|Sage Bizier with her whale|
“When we waved to the students as the buses left on [March] 12th, we truly did not believe we would not be returning on the following Monday,” Elisabeth Peavey, the Assistant Principal of Raymond Elementary School, wrote in an email to parents. “This has been an emotional, challenging, and life-altering experience for all families, staff, students, and community members.”
Like thousands of schools across the world, the teachers and staff members at Raymond Elementary School have been forced to make a sudden transition to teaching on-line in order to practice social distancing and slow the spread of the novel coronavirus that is disrupting nearly every facet of our everyday lives.
This shift to distance learning is challenging at all levels. Teachers have had to adapt lesson plans with only a few week’s notice, students have had to navigate a dizzying array of new technology, and some parents (like me) have found themselves suddenly forced with long division problems for the first time in thirty years. It’s enough to make anyone feel anxious.
In addition to helping facilitate student learning through a computer screen, faculty and staff also face the challenge of creating a sense of community while students and their teachers are under stay-at-home orders.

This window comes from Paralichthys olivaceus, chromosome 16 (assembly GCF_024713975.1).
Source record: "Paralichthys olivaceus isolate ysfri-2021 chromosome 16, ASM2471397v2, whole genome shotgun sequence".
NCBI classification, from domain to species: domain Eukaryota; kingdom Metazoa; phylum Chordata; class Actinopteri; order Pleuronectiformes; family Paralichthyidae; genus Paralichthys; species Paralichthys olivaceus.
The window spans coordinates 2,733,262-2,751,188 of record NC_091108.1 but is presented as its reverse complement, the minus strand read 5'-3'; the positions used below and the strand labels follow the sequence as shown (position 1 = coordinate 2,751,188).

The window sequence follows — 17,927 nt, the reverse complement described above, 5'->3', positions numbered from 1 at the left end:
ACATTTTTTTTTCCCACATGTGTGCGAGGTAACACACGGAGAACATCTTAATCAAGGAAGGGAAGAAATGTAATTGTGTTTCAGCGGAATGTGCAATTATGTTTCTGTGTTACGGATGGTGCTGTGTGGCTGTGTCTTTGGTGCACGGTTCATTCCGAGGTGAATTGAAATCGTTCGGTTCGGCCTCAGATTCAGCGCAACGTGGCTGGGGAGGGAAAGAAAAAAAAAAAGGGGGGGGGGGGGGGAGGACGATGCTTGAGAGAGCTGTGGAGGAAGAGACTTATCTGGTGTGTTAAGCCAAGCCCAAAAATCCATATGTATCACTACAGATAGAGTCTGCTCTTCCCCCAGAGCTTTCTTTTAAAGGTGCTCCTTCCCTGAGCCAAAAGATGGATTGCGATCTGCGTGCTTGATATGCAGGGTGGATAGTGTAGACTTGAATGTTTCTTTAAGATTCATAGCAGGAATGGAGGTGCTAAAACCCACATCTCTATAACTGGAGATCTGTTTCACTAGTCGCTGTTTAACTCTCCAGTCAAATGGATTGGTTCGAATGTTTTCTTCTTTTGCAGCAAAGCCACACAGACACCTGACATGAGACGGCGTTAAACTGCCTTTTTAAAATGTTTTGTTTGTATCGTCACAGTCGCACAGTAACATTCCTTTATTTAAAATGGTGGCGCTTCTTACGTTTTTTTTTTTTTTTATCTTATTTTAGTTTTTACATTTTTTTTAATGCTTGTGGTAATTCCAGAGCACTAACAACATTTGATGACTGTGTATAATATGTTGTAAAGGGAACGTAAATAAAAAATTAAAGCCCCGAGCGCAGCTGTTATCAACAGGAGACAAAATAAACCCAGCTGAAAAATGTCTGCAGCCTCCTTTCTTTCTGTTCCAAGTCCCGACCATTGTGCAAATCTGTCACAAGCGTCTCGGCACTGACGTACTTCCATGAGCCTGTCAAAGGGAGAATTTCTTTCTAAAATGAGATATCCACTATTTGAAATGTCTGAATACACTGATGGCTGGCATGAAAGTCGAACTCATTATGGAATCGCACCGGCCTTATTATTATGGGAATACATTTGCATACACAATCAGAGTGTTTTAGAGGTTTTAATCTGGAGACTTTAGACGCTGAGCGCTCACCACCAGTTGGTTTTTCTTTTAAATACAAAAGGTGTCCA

With April break approaching, Raymond Elementary School decided to celebrate their Spirit Week virtually. Monday, Costume Day, opened with a bang. Kindergarten teacher Erin Simoneau wore her wedding dress as she welcomed a class of superheroes and Disney princesses to their digital morning meeting.
“I was Bumblebee,” kindergartener Ian Bizier told me, explaining his costume as one of the Transformers (who are a team of anthropomorphic robot cars, for those of you who are not currently living with elementary school age children). “My friend Jack was Bumblebee too,” Ian continued. “It was pretty cool.”
Fourth grade teacher Susan Brackett wore a skeleton mask to her class’s on-line meeting, and she welcomed a special guest: music teacher Patricia Gordon who, while dressed as a superhero, led the class through a silly song about donuts.
“Virtual Spirit Week made me feel closer to my friends,” said Sage Bizier, my Raymond Elementary School insider, “even during this time when we’re all apart.”
On Tuesday, Ms. Brackett’s fourth grade class had a special virtual visit from school counselor Martha Stone, who encouraged the students to share both what had been difficult during their month of distance learning and what they had enjoyed. After each student had a chance to share their concerns about missing friends or how awkward it felt to have Mom as a teacher, the entire class joined a virtual dance party from their kitchens and living rooms to celebrate Dance Day.
Wednesday’s Stuffed Animal Day gave fourth grader Sage a rare opportunity that she wouldn’t have had during regular school. “I can bring Willy to my meeting,” Sage explained, dragging her largest stuffed shark down the staircase from her bedroom. “He’s way too big to fit on the school bus.”
Thanks to creative thinking and flexibility from the faculty and staff at Raymond Elementary School, parents and children alike learned this week that it is possible to maintain a sense of school spirit and community even in the midst of a global pandemic.